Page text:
How to answer the fool who asks how a God who created evil can still be good

A common question that comes up from unbelievers is that if God is the creator of everything, then he created evil. The popular atheist George Smith phrases the problem this way: “…If God knows there is evil but cannot prevent it, he is not omnipotent. If God knows there is evil and can prevent it but desires not to, he is not omnibenevolent.”

As Greg Bahnsen replied, “Smith thinks that Christians logically cannot have it both ways: God is completely good, as well as completely powerful.”

I would first ask such an unbeliever what standard he’s using to identify “evil” in the first place. For him to even use the word means he’s presupposing some standard against which to judge evil. That makes sense from the Christian worldview, but what about his?

The fact that he becomes morally outraged by certain acts of evil indicates that he does know God in his heart of hearts, like Paul said [Rom. 1:19]. It’s a problem for his worldview, not ours. Dr. Bahnsen wrote that “Such indignation requires recourse to the absolute, unchanging, and good character of God in order to make philosophical sense…They refuse to let judgments about evil be reduced to subjectivism.”

So that’s my first response. They don’t put God on trial, we, as Christ’s representatives, put them on trial for their unbelief.

Second, even if they admit that their worldview cannot account for the idea of “evil,” they are trying to point out logical inconsistencies in ours to render it intellectually untenable. But they’ll fail. But we must square up with Scripture, because it certainly presents solid evidence that good and bad come from the mouth of the Lord. They’ll present something like this argument:




They contend that the third premise presents a paradox or contradiction within our worldview. Scripture indeed tells us that:

“I form light and create darkness, I make well-being and create calamity, I am the Lord, who does all these things,” [Is. 45:7]

“Is it not from the mouth of the Most High that good and bad come?” [Lam. 3:38]

“Does a disaster come to a city, unless the Lord has done it?” [Amos 3:6]

But our critics are blind. Again, as Bahnsen wrote, “If the Christian presupposes that God is perfectly and completely good — as Scripture requires us to do — then he is committed to evaluating everything within his experience in the light of that presupposition. Accordingly, when the Christian observes evil events or things in the world, he can and should retain consistency with his presupposition about God’s goodness by now inferring that God has a morally good reason for the evil that exists.”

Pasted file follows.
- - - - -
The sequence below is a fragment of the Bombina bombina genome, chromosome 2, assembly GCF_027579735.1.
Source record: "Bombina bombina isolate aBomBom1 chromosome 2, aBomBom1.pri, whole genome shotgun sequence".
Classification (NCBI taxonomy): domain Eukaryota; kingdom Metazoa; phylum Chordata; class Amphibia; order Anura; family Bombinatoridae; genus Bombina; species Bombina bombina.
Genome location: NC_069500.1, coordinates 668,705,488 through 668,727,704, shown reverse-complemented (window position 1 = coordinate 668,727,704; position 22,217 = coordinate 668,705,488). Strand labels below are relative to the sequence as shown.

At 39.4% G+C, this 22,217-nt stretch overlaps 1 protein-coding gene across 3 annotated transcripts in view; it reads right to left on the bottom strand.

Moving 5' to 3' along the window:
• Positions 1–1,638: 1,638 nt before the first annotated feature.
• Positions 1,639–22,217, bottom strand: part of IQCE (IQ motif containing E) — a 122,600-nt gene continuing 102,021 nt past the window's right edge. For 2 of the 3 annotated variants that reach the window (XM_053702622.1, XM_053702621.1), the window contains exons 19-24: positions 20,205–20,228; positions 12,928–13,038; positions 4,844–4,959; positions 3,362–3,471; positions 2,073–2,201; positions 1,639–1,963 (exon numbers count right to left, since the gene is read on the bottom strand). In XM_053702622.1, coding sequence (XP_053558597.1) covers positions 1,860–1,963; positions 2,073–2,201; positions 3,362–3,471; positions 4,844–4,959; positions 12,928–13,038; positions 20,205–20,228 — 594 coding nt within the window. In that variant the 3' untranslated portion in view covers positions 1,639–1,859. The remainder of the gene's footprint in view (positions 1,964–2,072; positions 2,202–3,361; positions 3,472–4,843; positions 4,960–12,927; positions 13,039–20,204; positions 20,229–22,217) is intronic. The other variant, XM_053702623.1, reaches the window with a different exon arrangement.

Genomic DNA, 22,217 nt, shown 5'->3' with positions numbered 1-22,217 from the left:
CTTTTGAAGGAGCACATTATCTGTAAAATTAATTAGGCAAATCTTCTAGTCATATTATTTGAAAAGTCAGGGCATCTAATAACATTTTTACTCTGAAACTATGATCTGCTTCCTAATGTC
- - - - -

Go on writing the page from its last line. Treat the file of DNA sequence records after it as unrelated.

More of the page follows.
We are compelled by Scripture to find, then, that evil is compatible with God’s goodness. “When we are unjustly wounded by men, let us overlook their wickedness (which would but worsen our pain and sharpen our minds to revenge), remember to mount up to God, and learn to believe for certain that whatever our enemy has wickedly committed against us was permitted and sent by God’s just dispensation.” [John Calvin, The Institutes of the Christian Religion, I.XVII.8]

So, we then add a 4th premise which resolves their attempted demolition of the only coherent view of the world and reality that exists:


With that, the attempted “logical contradiction” is resolved. Scripture bears this out, of course. Consider Job’s experience, or Abraham’s when God told him to sacrifice his son. Most importantly of all, consider the crucifixion of the Lord of Glory himself. Certainly an evil act, but one which was predestined by God for good [Acts 4:28], for God works all things according to the counsel of his will [Eph. 1]. As Joseph spoke of God’s will to his brothers who did evil against him, “you meant evil against me, but God meant it for good, to bring it about that many people should be kept alive, as they are today.” [Gen. 50:20]

Unbelievers will hardly accept such a logical conclusion. They don’t want to accept it, even if it is logical. But your job is to shut their mouths and stay true to God’s word and witness. Don’t let their jabs weaken your faith.

As hard as it is for believers to accept this, it’s often hard for believers to accept, even on faith, that the bad things that happen in our lives have a good purpose. “Unbelievers internally cry out for an answer to such a question also. But God does not always (indeed, rarely) provide an explanation to human beings for the evil which they experience or observe. ‘The secret things belong to the Lord our God’ (Deuteronomy 29:29). We might not be able to understand God’s wise and mysterious ways, even if He told us (cf. Isaiah 55:9). Nevertheless, the fact remains that He has not told us why misery and suffering and injustice are part of His plan for history and for our individual lives.”

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